I would have liked to entitled this post R.I.P. iTunes but I really do love my iPad and intend to keep it for awhile despite the horde of competing Linux based tablet devices that will soon be available. Credit for inventing the defining product must go to Apple, as it historically has before. I bought the iPad (and before that the iPod Touch) knowing full well that it would be tethered to iTunes for its lifetime. After nearly a year, I do not regret those purchases but I truly look forward to the Linux based tablet devices and the freedom afforded by not being tethered to a clumsy non-intuitive piece of desktop software.
Several manufacturers have announced tablets that will run on Google’s Android OS. Hewlett Packard will soon release a tablet featuring Palm’s WebOS. If you are not already aware, both of these operating systems are Linux based. It would not surprise me to see others and, of course, Microsoft could come out with some tablet running a version of Windows. If not, Microsoft will at least file complaints about violations of their “intellectual property”. It appears that 2011 will at last be the “year of Linux”, although not as a desktop distro as the Linux advocates have imagined. Does it matter? Many enthusiasts believe that tablets will replace desktops and laptops. Some even envision schools passing out tablets instead of textbooks.
The difficulty with Apple’s iOS is Apple’s unwillingness to open the devices’ file systems. Apple tightly controls what goes into and what comes out of the Apple products. Firmware upgrades can only be done via iTunes. Data input for many apps is done with iTunes. It’s usually not difficult but the user is required to have iTunes on his/her PC. Linux users are challenged as there is no Linux version of iTunes. Technically advanced users will “jailbreak” their devices to overcome some of these restrictive Apple policies. Jailbraking an Apple device will install the Cydia app. Cydia is sort of a rogue app store allowing the installation of apps not acceptable to Apple. The downside of jailbreaking is that the device cannot be upgraded without losing the jailbreak benefits. The user must wait until hackers figure out how to jailbreak the current release of the Apple firmware. This can be weeks or even months and there is little assurance that the loosely knit jailbreaking teams will continue their efforts.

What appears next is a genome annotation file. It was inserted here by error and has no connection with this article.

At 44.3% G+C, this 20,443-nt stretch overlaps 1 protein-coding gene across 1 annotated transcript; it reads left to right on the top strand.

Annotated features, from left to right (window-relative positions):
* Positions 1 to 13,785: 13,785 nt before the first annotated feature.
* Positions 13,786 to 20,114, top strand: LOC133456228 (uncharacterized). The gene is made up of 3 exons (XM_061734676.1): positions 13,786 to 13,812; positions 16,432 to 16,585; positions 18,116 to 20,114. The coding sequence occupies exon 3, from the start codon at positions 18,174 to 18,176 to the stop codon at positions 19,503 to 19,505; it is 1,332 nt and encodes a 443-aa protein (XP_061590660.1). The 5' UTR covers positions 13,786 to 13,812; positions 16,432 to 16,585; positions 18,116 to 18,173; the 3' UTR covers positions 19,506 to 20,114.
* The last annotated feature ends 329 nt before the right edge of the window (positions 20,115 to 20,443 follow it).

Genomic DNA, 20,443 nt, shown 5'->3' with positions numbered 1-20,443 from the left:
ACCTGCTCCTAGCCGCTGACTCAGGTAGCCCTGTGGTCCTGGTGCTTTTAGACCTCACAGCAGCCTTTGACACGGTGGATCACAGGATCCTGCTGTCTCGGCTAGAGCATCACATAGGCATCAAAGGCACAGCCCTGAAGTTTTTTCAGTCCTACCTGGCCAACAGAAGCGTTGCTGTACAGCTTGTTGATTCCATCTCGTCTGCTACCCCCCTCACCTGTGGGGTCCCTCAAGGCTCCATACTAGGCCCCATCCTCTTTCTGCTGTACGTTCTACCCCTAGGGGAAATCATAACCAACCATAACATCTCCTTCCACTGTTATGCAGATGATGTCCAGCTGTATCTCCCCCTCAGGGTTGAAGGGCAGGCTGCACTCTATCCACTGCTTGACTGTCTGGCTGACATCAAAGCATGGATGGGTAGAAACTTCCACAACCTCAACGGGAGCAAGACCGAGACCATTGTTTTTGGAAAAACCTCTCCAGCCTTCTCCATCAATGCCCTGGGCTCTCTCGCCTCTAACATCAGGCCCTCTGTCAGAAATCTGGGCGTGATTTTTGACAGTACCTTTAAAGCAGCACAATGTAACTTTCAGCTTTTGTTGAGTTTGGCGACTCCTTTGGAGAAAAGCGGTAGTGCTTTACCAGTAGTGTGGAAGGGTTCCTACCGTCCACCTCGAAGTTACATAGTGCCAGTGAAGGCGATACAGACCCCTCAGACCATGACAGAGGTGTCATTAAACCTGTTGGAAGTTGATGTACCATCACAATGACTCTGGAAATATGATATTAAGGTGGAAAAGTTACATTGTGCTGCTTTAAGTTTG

Some apps do have the ability to connect with external servers such as Dropbox, thereby allowing data to enter the device via an Internet connection. The GoodReader app has a built-in webserver. Not only will it connect to Dropbox and other servers, it can connect directly to shared folders on network connected PC’s. Any filetype that the Apple device natively accepts will be viewable or playable in GoodReader. In my Goodreader I have several mp3 recordings of verbally read short stories. They are short audiobooks. While I would prefer to listen to them as bookmark-able audiobooks, I have yet to find an audiobook app that will connect to a local server. In the meantime Goodreader gets the job done. Before spending the $2.99 for this app, you might want to visit their website at goodreader.net.
Of interest to book readers, another remarkable program is Calibre. Calibre is not a device app but is a server for ebooks with (free, donationware) versions available for Windows, Mac and Linux. Calibre will load your ebooks into your Kindle, Nook or other device via USB. It will convert most popular ebook filetypes into that needed by your specific device. It also features a web based content server. On your Apple device all you need do is to open the web page with Safari. Select your ebook from your collection and it will open in iBooks. Most ebook readers are Linux based tablets. If you don’t have a stand-alone reader there are many apps to choose from including Nook and Kindle. Some critics have said that the ebook apps on tablets are “killers” of the dedicated devices. I can assure you that the serious reader (I’m married to one) will opt for the feather-weight hand-held with an e ink display.
Available hardware specifications from the major manufacturers indicate that most will be worthy competitors of the Apple products.. Their success will depend on available apps, pricing and, as discussed in this post, open operating systems. I am looking forward to my untethered tablet later in the year. The choice will be difficult.